Why the future of work may already be here
It would appear that a single day doesn’t go past without some mention of the future of work, and of how artificial intelligence in particular will be central to what the future workplace will look like. There is no doubt that AI will revolutionise how we work, both for better and for worse. However, like with all new advances in technology, discourse and debate is often inflated. It is far easier to speculate on the possibilities of tomorrow rather than to examine the trends of today. Perhaps, then, it is more appropriate to reflect on more recent developments in how we work, and to examine how already adapted practices may, in fact, provide better clues as to what the future of work will look like.
The COVID-19 pandemic marked a shift in how we both live and work. The widespread adoption of remote work throughout the global economy represented one of the greatest transformations in employment practices for over a generation. The proliferation of affordable and effective communication technologies means that location is no longer a barrier to work, challenging society when it comes to how we conceptualise the very fundamentals of employment. Not only does remote work give individuals the flexibility and adaptability to live and work where they want and to eradicate their daily commutes, the benefits to employers are likewise manifold.
There are some immediate benefits to embracing a remote-first model. In a tight jobs market, the willingness to hire without location as a barrier means that a wider pool of talent is now available to an organisation. With flexible work options becoming increasingly important to candidates, organisations who make this transition are well placed to attract and retain staff. Furthermore, remote work expands employment opportunities to a more diverse talent pool, giving those traditionally underrepresented in the workforce an opportunity to enter it for the first time. Increasing access to employment can go a long way to promoting greater equity in the workplace. The flexibility of remote-first practices also means that employees can work how and when they want, therefore ensuring that they can work to the best of their abilities. When implemented correctly, a remote work culture in an organisation can lead to significant increases in productivity, with Remote.com’s 2023 Report suggesting overall increases of up to 40% in productivity and 36% in employee engagement in companies which have made the transition to remote. Likewise, remote work fosters a culture of learning and development in teams, encouraging them to keep abreast of new technologies and platforms, thereby keeping employees resilient in an ever changing world of work.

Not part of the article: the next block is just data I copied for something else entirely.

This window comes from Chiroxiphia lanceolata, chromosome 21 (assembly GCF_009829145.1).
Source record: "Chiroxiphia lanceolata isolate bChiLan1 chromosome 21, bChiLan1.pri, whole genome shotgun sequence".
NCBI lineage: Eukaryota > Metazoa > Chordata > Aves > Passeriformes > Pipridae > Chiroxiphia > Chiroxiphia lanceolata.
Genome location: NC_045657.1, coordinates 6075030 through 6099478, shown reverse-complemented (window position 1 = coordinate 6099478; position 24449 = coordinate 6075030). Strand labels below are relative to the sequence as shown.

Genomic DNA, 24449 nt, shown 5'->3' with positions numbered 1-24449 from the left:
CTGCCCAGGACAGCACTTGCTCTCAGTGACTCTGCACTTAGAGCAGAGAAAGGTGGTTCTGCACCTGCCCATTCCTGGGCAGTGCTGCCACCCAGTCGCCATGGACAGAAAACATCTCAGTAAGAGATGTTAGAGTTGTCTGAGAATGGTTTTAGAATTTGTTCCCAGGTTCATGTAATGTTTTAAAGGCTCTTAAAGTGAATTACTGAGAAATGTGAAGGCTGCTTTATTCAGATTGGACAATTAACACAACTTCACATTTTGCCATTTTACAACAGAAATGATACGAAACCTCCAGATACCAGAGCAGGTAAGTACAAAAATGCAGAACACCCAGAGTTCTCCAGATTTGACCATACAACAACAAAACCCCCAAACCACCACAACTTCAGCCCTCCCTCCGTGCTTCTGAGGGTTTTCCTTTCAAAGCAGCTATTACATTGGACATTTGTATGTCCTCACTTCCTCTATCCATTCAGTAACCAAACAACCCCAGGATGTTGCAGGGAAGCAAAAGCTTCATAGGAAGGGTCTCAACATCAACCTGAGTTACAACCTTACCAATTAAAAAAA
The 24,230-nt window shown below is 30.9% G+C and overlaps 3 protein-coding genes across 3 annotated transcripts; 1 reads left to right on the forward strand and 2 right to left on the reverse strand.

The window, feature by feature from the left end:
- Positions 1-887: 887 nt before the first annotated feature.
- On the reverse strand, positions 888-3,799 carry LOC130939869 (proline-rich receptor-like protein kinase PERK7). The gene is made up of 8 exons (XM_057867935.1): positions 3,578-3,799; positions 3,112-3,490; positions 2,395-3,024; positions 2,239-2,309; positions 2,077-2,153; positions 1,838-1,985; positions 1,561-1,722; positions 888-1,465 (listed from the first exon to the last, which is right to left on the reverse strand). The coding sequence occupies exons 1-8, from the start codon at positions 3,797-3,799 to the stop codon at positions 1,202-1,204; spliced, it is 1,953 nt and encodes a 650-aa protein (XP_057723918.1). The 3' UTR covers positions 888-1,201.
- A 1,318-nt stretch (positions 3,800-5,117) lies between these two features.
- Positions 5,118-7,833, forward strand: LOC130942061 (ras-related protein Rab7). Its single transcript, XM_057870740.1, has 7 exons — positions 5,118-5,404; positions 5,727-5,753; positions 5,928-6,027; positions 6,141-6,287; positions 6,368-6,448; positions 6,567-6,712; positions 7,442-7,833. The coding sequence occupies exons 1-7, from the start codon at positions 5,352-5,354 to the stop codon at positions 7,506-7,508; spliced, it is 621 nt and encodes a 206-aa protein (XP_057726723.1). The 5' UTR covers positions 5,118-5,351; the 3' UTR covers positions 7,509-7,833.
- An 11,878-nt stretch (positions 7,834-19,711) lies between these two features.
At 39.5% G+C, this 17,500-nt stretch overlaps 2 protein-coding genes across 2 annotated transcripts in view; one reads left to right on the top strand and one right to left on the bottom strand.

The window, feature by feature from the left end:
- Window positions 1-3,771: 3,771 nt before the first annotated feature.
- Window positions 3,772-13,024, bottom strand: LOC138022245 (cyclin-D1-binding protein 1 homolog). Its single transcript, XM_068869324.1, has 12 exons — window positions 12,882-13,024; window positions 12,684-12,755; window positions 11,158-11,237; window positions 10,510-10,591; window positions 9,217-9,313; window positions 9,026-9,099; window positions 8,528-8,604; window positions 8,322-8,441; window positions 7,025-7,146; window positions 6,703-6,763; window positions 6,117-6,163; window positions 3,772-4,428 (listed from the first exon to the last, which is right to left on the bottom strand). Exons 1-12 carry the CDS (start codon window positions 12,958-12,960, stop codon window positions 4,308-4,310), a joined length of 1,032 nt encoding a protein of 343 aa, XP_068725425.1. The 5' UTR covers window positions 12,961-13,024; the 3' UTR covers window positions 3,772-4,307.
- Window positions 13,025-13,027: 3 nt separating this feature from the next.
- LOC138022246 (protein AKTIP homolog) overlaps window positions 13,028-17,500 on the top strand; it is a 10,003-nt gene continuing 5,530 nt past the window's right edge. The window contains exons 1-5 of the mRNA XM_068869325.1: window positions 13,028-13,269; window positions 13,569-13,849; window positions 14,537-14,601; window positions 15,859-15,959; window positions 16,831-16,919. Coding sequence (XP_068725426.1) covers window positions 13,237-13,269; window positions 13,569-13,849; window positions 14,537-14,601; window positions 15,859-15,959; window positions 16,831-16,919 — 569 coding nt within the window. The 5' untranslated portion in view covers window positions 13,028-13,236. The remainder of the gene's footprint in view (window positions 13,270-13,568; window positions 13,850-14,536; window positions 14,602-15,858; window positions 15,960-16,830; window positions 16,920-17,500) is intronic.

Despite the benefits that remote work has brought to some sections of the workforce, challenges persist. The truth is, like all effective operating structures, remote-first practices need correct implementation to function well. We are still in the early days of this work transformation and it is understandable that doubt lingers when it comes to making the transition to remote. At Grow Remote, our mission is to assist employers and employees in making sure that remote work works for them in the most effective way possible, and to empower them to harness the significant potential of remote work. We do this by educating, upskilling, and advising organisations and workers alike on the best practices and knowledge in the ecosystem. A central tenet of our mission rests in our fully funded training courses for managers and staff alike.
In many respects, what we saw during the pandemic in terms of remote work was a form of crisis management. Significant work remains to be done to make sure that we truly utilise the advancements of remote work to ensure it empowers people, profit, and planet alike. In sketching the parameters of tomorrow’s workplace, we would do well to examine our recent advancements.
For further information on Grow Remote, please contact email@example.com.
Dr Eoin Byrne